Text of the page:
The Medium shot may be used as introduction to a dialogue or speech – in this case you may use your ZOOM to as a transition to a CLOSE UP – HEAD AND SHOULDER


These are various places you can shoot from to help you tell your story and make the video more interesting. You may use pillows or your camera bag for support, tape or clamp your tripod to and existing support, you imagination will be your guide here,


The ZOOM is one of the most misused and difficult controls on your camera. The beginners most common mistake is to turn the camera on and FIRE-HOSE, you know what I mean, they zoom in and out - point the camera up and down, never stopping or looking at anything.

You will have to use the camera and practice zooming many times to get used to the way your specific camera works. At this point of your education the zoom should be used very little.

Common ZOOM problems:

Being unable to control the speed of the zoom going fast and slow in the same shot.

Going too fast

Going too slow

Stopping the zoom before you were ready and then zooming some more to make frame the shot the way you wanted it.

Shaking the camera as you try to zoom

Reasons to zoom

To zoom in from a wide shot to show a detail

From a detail to a wide, medium or close up.

As a rule of thumb make it short, and when you stop – STOP –

HOLD ON THE SHOT YOU WHERE END UP. It really looks bad when the cameraman makes a lot of little zooms in and out to finish the framing. Also keep the picture square and plumb as you zoom - if you are going to adjust the tilt do it while you are zooming. If you are using a tripod the shot should remain aligned - handholding is when you must be continually aware of the vertical alignment.


Play video in classroom

Now we will discuss the most valuable and important tool you have for making good video. The majority of good video is taken from a tripod. For your first shoot you are required to use the tripod. Our reason for this is, it is almost impossible to hand hold the camera and produce consistently good video.

The WIDE SHOT – OR ESTABLISHING SHOT has to be taken from a tripod because any shake will be visible to the viewer. The wide shot of the scenery or building are static, they don’t move, so any movement on the part of the camera will be visible, the same will hold true of the MEDIUM SHOT.

You have noticed in some of the news interview stories where the camera is moving. If the cameraman was in a situation where he could not move, the video you saw was of the subject jiggling in the frame. In other types of coverage the camera man is almost performing a dance, moving around the subject and showing the interviewer at times and the subject from different angles, the movement he tries are all smooth. Shows like Xtra and MTV use this technique. These techniques take much practice to master.

The first thing you will do after you set up the TRIPOD is to level it. On most cameras there is a BUBBLE LEVEL also called a spirit level. You want the picture to be square; the vertical lines must be square – straight up and down – and the horizontal lines across the screen parallel to the top and bottom of your screen.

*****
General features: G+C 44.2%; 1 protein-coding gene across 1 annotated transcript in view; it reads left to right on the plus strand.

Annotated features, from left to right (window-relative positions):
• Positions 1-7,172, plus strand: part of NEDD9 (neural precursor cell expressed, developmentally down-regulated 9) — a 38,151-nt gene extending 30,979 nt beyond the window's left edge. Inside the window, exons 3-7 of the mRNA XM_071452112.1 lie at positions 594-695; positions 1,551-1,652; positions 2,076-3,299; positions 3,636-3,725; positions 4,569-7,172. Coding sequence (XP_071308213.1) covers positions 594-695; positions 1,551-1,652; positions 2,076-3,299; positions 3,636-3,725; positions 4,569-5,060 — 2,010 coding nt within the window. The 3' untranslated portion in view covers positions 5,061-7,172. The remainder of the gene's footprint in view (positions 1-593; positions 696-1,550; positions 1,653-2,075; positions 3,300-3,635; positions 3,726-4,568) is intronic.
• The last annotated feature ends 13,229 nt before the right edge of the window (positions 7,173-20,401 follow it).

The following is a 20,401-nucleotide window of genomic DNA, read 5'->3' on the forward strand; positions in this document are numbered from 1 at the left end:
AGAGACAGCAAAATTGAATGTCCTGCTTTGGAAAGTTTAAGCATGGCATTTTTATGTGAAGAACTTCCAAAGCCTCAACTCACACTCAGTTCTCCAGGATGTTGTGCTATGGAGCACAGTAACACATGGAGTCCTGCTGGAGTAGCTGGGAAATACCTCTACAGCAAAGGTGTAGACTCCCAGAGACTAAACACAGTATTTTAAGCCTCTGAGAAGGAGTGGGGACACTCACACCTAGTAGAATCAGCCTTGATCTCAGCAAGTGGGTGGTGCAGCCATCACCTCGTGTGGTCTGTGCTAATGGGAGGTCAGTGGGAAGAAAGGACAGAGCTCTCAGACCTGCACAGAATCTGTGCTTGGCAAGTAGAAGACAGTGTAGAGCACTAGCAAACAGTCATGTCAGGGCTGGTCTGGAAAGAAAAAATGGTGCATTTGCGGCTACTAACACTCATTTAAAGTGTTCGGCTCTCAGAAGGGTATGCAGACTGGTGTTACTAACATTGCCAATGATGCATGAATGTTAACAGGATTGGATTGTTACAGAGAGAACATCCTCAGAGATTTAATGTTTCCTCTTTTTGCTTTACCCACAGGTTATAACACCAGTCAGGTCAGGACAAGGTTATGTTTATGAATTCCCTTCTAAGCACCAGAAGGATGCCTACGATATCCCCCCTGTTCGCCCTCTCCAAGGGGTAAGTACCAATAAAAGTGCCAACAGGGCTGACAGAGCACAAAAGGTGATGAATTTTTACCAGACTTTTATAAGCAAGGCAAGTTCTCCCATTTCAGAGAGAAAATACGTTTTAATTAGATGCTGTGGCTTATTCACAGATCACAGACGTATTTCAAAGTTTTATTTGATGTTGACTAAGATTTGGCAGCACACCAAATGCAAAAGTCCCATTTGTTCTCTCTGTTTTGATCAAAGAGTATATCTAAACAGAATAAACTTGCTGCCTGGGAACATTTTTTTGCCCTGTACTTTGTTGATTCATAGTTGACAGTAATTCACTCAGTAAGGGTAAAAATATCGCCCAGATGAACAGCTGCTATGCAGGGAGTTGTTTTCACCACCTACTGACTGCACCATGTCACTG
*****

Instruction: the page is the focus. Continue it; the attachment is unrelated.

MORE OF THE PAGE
If there is no Bubble Level, you must use your eye. Turn the camera on, and look through the viewfinder. First look at a horizontal line such as the horizon; adjust the tripod to make the top and bottom of the screen parallel to the horizon. Second, find a vertical line such as the corner of a building or a room and adjust your tripod to make that line parallel to the left or right of the screen.

This technique of leveling by eye is somewhat more time consuming than using a bubble level.

My personal tripod does not have a bubble level, so to compensate I purchased an inexpensive small carpenters level. You will view in the video the technique for using this type of level.

Always keep this in mind; unless you have planned for the picture as, out of square or tilted you have done your audience a real disservice.

Tilting the picture is a specific technique to create tension in the viewer. This type of shot makes the viewer anxious and expectant.


These are terms used with the Studio Tripods, simply you "TRUCK" in and out, and "DOLLY" side to side.

The Studio Tripods are very heavy and stable units, they usually have a hydraulic column, which you use to raise or lower the camera highth. The wheels are lockable so you will not drift off of your station, but the support will move almost effortlessly when you do have to make a move.


Pans = side to side

Tilts = up and down

Pans and Tilts like all movements need to make sense, have a reason for being there. The reason you pan or tilt are to give the viewer a new picture to look at. Sound simple, it is and it isn’t. You are attempting to change from one good shot to another good shot.

Pans are used far more frequently than tilts – human life is on a horizontal line and you will discover as you look through your view finder that, looking up or down is far less interesting than looking side to side. We have a natural sight line, an area which we normally view the world, we are all pretty much the same and so the world we have built fits in this sight line/area.

Many times you will want to introduce a new thought to your audience. You should practice this shot before you record it. Remember you are going from one good picture to another good picture.

With practice you can learn to incorporate all of the movements, - pans – tilts – zooms – I encourage you to work with them and learn to make smooth well considered movements.

This chapter may seem simplistic and short, yet is may be the most important sections you will study. I cannot stress too strongly the importance of the TRIPOD. Your work will benefit.



You are now ready to take the camera and go out into the world and shoot your first video.

Now it is time to think of the possibilities for your video. The place and the subjects you are going to shoot will be determined during your class. Now you have this process to execute before you go out

You have two things to consider, the total video story, and the story in each scene. Each shoot you make, should have its own small story, you should make the individual stories complete, even if they are a short series of shots. You will be able to make your final overall video make more sense if your small vignettes are complete.

Write a one-sentence description on what your story will be.

Now write a page that describes the:

Beginning – introduction

Body of the Video – the Story

The conclusion – wrap it up